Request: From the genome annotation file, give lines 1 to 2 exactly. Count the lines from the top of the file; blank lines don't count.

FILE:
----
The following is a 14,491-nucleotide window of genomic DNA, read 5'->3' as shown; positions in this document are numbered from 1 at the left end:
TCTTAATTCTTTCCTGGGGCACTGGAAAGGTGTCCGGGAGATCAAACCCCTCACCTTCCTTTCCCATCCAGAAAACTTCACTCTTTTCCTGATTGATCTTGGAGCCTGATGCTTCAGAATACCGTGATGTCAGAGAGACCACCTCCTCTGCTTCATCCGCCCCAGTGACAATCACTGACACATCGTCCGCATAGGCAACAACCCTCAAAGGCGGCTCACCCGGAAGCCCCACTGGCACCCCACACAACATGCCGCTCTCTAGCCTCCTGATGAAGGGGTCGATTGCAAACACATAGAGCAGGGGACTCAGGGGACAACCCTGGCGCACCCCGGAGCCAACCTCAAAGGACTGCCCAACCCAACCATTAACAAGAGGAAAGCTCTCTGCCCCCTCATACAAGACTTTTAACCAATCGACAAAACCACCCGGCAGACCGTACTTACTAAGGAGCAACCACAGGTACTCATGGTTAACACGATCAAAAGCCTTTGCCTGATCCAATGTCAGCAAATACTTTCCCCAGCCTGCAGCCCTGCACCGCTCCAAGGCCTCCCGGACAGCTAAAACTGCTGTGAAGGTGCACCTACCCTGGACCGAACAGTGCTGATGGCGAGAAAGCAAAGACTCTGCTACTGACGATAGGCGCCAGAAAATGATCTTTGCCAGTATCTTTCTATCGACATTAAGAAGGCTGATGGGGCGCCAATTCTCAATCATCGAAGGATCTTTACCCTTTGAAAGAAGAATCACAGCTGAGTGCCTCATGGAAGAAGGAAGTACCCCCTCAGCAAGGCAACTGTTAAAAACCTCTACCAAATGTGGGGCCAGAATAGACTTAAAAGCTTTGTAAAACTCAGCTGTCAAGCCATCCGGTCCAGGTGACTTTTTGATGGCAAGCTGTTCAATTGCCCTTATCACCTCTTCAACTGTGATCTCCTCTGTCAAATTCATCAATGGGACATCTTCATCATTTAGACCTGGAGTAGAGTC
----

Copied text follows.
The following is a 14,491-nucleotide window of genomic DNA, read 5'->3' as shown; positions in this document are numbered from 1 at the left end:
TCTTAATTCTTTCCTGGGGCACTGGAAAGGTGTCCGGGAGATCAAACCCCTCACCTTCCTTTCCCATCCAGAAAACTTCACTCTTTTCCTGATTGATCTTGGAGCCTGATGCTTCAGAATACCGTGATGTCAGAGAGACCACCTCCTCTGCTTCATCCGCCCCAGTGACAATCACTGACACATCGTCCGCATAGGCAACAACCCTCAAAGGCGGCTCACCCGGAAGCCCCACTGGCACCCCACACAACATGCCGCTCTCTAGCCTCCTGATGAAGGGGTCGATTGCAAACACATAGAGCAGGGGACTCAGGGGACAACCCTGGCGCACCCCGGAGCCAACCTCAAAGGACTGCCCAACCCAACCATTAACAAGAGGAAAGCTCTCTGCCCCCTCATACAAGACTTTTAACCAATCGACAAAACCACCCGGCAGACCGTACTTACTAAGGAGCAACCACAGGTACTCATGGTTAACACGATCAAAAGCCTTTGCCTGATCCAATGTCAGCAAATACTTTCCCCAGCCTGCAGCCCTGCACCGCTCCAAGGCCTCCCGGACAGCTAAAACTGCTGTGAAGGTGCACCTACCCTGGACCGAACAGTGCTGATGGCGAGAAAGCAAAGACTCTGCTACTGACGATAGGCGCCAGAAAATGATCTTTGCCAGTATCTTTCTATCGACATTAAGAAGGCTGATGGGGCGCCAATTCTCAATCATCGAAGGATCTTTACCCTTTGAAAGAAGAATCACAGCTGAGTGCCTCATGGAAGAAGGAAGTACCCCCTCAGCAAGGCAACTGTTAAAAACCTCTACCAAATGTGGGGCCAGAATAGACTTAAAAGCTTTGTAAAACTCAGCTGTCAAGCCATCCGGTCCAGGTGACTTTTTGATGGCAAGCTGTTCAATTGCCCTTATCACCTCTTCAACTGTGATCTCCTCTGTCAAATTCATCAATGGGACATCTTCATCATTTAGACCTGGAGTAGAGTC